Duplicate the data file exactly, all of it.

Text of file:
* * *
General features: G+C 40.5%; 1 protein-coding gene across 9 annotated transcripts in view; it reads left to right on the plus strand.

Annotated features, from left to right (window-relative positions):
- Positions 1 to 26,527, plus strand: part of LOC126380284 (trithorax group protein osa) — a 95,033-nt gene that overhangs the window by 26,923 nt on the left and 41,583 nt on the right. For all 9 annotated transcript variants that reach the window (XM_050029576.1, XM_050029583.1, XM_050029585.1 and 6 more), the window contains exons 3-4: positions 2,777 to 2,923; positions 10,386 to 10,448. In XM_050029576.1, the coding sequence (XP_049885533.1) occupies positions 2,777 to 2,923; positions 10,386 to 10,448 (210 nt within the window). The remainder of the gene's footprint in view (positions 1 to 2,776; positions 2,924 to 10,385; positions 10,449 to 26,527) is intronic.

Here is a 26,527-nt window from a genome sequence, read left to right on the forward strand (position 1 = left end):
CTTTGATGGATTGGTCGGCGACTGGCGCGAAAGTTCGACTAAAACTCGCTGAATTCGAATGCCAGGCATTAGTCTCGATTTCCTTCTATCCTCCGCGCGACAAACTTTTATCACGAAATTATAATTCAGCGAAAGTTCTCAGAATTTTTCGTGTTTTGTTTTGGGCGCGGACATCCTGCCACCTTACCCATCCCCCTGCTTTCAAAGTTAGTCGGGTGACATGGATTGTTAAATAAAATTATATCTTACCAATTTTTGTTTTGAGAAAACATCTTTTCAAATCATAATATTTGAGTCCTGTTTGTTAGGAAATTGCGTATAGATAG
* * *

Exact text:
General features: G+C 40.5%; 1 protein-coding gene across 9 annotated transcripts in view; it reads left to right on the plus strand.

Annotated features, from left to right (window-relative positions):
- Positions 1 to 26,527, plus strand: part of LOC126380284 (trithorax group protein osa) — a 95,033-nt gene that overhangs the window by 26,923 nt on the left and 41,583 nt on the right. For all 9 annotated transcript variants that reach the window (XM_050029576.1, XM_050029583.1, XM_050029585.1 and 6 more), the window contains exons 3-4: positions 2,777 to 2,923; positions 10,386 to 10,448. In XM_050029576.1, the coding sequence (XP_049885533.1) occupies positions 2,777 to 2,923; positions 10,386 to 10,448 (210 nt within the window). The remainder of the gene's footprint in view (positions 1 to 2,776; positions 2,924 to 10,385; positions 10,449 to 26,527) is intronic.

Here is a 26,527-nt window from a genome sequence, read left to right on the forward strand (position 1 = left end):
CTTTGATGGATTGGTCGGCGACTGGCGCGAAAGTTCGACTAAAACTCGCTGAATTCGAATGCCAGGCATTAGTCTCGATTTCCTTCTATCCTCCGCGCGACAAACTTTTATCACGAAATTATAATTCAGCGAAAGTTCTCAGAATTTTTCGTGTTTTGTTTTGGGCGCGGACATCCTGCCACCTTACCCATCCCCCTGCTTTCAAAGTTAGTCGGGTGACATGGATTGTTAAATAAAATTATATCTTACCAATTTTTGTTTTGAGAAAACATCTTTTCAAATCATAATATTTGAGTCCTGTTTGTTAGGAAATTGCGTATAGATAG